Customers frequently ask questions about the necessity of Syslog. “I have turned SNMP on and am collecting SNMP stats and alerts. Isn’t that enough?” It depends.
The first answer is relatively simple; if you are monitoring solely for up/down status, well known error conditions, some performance parameters and high-level troubleshooting, then SNMP will address your needs.
However, to understand individual device to device or user to device transactions at a highly detailed level then it is advisable to enable Syslog and collect the messages generated by each device.
While most networking devices support SNMP and virtually all network management solutions use SNMP as their main mechanism to provide status of networked devices, SNMP can be limited in scope compared to Syslog. For example, a large Cisco switch may have over 6,000 different Syslog event messages and the specific SNMP MIB for the device supports approximately 90 trap notifications.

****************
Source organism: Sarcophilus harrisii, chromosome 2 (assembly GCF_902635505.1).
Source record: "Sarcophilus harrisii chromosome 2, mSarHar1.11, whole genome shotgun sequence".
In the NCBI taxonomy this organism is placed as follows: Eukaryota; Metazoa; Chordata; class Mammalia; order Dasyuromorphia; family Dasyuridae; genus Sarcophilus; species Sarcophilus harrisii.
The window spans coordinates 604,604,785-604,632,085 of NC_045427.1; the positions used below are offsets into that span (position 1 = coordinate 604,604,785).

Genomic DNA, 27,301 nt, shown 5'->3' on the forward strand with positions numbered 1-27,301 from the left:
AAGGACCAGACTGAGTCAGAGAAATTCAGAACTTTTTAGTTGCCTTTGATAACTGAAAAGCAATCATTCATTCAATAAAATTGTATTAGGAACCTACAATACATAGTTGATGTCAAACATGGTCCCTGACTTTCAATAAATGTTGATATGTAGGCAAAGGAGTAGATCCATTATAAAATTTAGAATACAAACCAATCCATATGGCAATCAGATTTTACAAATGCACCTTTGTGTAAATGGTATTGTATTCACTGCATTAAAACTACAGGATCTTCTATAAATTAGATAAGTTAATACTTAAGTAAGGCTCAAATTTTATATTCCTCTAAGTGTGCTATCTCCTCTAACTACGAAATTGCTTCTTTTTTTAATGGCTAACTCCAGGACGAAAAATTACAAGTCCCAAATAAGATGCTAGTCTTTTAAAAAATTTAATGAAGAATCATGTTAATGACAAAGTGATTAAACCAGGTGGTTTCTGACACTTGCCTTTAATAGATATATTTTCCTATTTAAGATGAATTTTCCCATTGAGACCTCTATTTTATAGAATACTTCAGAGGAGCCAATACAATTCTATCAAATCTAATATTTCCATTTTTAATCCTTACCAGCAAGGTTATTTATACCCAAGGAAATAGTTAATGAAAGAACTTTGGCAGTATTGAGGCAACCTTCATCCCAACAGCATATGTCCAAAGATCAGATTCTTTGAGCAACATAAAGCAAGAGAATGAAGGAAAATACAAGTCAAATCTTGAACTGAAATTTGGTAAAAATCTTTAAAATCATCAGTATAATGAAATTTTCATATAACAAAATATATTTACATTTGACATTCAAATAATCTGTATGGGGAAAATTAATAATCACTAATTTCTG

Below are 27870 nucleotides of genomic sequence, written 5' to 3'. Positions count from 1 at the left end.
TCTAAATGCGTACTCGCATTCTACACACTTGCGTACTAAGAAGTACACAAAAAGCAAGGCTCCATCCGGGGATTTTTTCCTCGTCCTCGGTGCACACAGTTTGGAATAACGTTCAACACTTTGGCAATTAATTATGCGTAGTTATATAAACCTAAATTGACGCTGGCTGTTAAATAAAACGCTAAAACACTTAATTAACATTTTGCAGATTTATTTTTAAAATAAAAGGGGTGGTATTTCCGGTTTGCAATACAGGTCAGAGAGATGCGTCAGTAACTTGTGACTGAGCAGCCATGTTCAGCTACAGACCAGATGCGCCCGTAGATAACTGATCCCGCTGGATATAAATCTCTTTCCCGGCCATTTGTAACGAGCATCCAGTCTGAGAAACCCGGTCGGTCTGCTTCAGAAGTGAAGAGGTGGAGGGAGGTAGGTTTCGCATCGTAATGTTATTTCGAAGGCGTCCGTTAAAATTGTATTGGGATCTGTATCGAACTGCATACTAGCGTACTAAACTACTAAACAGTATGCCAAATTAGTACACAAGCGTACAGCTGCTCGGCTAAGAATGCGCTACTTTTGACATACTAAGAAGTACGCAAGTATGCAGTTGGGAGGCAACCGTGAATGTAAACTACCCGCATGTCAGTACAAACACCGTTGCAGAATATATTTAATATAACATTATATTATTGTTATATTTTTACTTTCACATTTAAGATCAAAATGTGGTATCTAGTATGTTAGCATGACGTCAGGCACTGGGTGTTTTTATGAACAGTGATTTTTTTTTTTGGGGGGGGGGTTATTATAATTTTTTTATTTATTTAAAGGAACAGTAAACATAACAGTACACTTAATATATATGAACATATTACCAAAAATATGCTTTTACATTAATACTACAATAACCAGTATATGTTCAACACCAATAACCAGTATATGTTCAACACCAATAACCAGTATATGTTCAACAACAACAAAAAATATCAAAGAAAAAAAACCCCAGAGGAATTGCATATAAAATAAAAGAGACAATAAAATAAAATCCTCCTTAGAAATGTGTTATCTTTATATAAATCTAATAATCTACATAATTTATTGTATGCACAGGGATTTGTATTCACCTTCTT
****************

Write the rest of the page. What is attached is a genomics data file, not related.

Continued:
Would you rather have 6,000 different types of events to monitor through Syslog or 90 through SNMP?
While 6,000 different events may seem daunting, some of the lower level informational or debug messages can be filtered out for reporting and analysis, but still stored as part of a Syslog log management strategy. The good news here is that customers can now have the best of both worlds.